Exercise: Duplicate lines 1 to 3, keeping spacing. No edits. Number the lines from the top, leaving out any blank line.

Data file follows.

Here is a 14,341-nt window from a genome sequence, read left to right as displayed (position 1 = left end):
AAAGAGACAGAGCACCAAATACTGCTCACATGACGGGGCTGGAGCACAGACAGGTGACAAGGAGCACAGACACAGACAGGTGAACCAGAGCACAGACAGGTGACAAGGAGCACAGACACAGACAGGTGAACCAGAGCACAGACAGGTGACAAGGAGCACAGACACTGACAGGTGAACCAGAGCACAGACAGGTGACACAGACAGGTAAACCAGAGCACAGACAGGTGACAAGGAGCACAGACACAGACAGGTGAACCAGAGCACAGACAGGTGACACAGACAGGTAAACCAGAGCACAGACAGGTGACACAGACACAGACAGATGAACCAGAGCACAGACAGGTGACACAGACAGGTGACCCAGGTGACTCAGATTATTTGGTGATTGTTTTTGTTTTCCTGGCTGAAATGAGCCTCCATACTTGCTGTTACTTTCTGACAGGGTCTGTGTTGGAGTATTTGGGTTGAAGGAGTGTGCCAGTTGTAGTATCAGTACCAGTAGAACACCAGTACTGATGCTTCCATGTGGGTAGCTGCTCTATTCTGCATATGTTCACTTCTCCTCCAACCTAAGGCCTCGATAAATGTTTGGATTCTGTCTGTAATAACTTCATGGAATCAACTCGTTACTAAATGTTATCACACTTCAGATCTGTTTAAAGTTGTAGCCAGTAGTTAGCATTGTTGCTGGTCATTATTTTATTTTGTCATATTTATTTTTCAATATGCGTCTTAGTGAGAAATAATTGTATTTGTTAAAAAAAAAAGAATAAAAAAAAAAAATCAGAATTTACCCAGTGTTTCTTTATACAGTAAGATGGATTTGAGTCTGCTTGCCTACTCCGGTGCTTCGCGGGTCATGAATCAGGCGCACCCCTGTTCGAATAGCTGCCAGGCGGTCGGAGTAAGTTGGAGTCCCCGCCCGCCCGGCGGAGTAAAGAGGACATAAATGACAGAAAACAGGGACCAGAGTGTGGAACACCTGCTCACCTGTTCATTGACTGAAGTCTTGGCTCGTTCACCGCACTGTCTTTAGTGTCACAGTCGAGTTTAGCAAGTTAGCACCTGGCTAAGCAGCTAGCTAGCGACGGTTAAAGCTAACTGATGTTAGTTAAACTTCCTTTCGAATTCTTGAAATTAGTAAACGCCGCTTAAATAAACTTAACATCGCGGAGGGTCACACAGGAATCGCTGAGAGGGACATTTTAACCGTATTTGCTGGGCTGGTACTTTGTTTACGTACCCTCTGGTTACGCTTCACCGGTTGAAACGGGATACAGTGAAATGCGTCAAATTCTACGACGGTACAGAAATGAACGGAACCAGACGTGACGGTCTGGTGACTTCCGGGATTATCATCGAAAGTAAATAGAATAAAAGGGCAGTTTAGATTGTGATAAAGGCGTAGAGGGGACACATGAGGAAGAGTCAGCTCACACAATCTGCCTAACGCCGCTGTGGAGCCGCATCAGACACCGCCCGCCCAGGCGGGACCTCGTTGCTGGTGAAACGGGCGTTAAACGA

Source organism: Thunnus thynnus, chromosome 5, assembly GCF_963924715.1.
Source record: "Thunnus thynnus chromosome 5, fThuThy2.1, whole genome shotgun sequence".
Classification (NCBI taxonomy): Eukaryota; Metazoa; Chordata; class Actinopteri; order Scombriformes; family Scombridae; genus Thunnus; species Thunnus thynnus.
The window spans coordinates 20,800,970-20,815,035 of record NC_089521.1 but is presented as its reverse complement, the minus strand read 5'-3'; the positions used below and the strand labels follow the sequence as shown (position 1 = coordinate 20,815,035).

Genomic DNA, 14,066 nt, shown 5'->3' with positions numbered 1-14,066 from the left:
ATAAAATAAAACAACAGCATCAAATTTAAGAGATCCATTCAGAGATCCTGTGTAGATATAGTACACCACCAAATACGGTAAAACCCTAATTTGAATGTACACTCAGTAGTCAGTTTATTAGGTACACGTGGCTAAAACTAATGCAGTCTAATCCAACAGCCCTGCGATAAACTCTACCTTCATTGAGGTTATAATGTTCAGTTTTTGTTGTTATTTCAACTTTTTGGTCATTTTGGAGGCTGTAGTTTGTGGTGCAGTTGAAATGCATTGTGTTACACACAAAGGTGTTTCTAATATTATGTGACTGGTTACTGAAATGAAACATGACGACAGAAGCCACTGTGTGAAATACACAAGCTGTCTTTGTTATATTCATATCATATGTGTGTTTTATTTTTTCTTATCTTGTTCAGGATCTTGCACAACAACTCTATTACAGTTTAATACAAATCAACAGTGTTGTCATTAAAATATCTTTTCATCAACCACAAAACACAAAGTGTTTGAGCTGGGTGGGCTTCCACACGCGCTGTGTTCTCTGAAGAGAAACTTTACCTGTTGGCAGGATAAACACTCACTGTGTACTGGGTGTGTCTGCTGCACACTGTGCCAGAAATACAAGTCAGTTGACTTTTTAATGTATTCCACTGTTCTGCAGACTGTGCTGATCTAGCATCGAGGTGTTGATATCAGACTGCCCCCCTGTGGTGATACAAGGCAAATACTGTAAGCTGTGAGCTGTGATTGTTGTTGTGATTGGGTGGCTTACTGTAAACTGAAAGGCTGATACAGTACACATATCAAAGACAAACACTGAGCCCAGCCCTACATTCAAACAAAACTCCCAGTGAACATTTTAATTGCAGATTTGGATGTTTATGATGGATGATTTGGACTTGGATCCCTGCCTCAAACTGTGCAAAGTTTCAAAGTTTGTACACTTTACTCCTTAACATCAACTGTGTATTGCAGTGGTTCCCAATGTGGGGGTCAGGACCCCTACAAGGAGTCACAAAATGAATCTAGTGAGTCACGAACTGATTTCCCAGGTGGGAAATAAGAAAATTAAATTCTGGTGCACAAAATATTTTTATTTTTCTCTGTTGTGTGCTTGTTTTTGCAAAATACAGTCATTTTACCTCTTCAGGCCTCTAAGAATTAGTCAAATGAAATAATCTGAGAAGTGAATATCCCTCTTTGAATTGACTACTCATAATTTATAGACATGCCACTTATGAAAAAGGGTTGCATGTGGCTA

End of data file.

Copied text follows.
Here is a 14,341-nt window from a genome sequence, read left to right as displayed (position 1 = left end):
AAAGAGACAGAGCACCAAATACTGCTCACATGACGGGGCTGGAGCACAGACAGGTGACAAGGAGCACAGACACAGACAGGTGAACCAGAGCACAGACAGGTGACAAGGAGCACAGACACAGACAGGTGAACCAGAGCACAGACAGGTGACAAGGAGCACAGACACTGACAGGTGAACCAGAGCACAGACAGGTGACACAGACAGGTAAACCAGAGCACAGACAGGTGACAAGGAGCACAGACACAGACAGGTGAACCAGAGCACAGACAGGTGACACAGACAGGTAAACCAGAGCACAGACAGGTGACACAGACACAGACAGATGAACCAGAGCACAGACAGGTGACACAGACAGGTGACCCAGGTGACTCAGATTATTTGGTGATTGTTTTTGTTTTCCTGGCTGAAATGAGCCTCCATACTTGCTGTTACTTTCTGACAGGGTCTGTGTTGGAGTATTTGGGTTGAAGGAGTGTGCCAGTTGTAGTATCAGTACCAGTAGAACACCAGTACTGATGCTTCCATGTGGGTAGCTGCTCTATTCTGCATATGTTCACTTCTCCTCCAACCTAAGGCCTCGATAAATGTTTGGATTCTGTCTGTAATAACTTCATGGAATCAACTCGTTACTAAATGTTATCACACTTCAGATCTGTTTAAAGTTGTAGCCAGTAGTTAGCATTGTTGCTGGTCATTATTTTATTTTGTCATATTTATTTTTCAATATGCGTCTTAGTGAGAAATAATTGTATTTGTTAAAAAAAAAAGAATAAAAAAAAAAAATCAGAATTTACCCAGTGTTTCTTTATACAGTAAGATGGATTTGAGTCTGCTTGCCTACTCCGGTGCTTCGCGGGTCATGAATCAGGCGCACCCCTGTTCGAATAGCTGCCAGGCGGTCGGAGTAAGTTGGAGTCCCCGCCCGCCCGGCGGAGTAAAGAGGACATAAATGACAGAAAACAGGGACCAGAGTGTGGAACACCTGCTCACCTGTTCATTGACTGAAGTCTTGGCTCGTTCACCGCACTGTCTTTAGTGTCACAGTCGAGTTTAGCAAGTTAGCACCTGGCTAAGCAGCTAGCTAGCGACGGTTAAAGCTAACTGATGTTAGTTAAACTTCCTTTCGAATTCTTGAAATTAGTAAACGCCGCTTAAATAAACTTAACATCGCGGAGGGTCACACAGGAATCGCTGAGAGGGACATTTTAACCGTATTTGCTGGGCTGGTACTTTGTTTACGTACCCTCTGGTTACGCTTCACCGGTTGAAACGGGATACAGTGAAATGCGTCAAATTCTACGACGGTACAGAAATGAACGGAACCAGACGTGACGGTCTGGTGACTTCCGGGATTATCATCGAAAGTAAATAGAATAAAAGGGCAGTTTAGATTGTGATAAAGGCGTAGAGGGGACACATGAGGAAGAGTCAGCTCACACAATCTGCCTAACGCCGCTGTGGAGCCGCATCAGACACCGCCCGCCCAGGCGGGACCTCGTTGCTGGTGAAACGGGCGTTAAACGA

Source organism: Thunnus thynnus, chromosome 5, assembly GCF_963924715.1.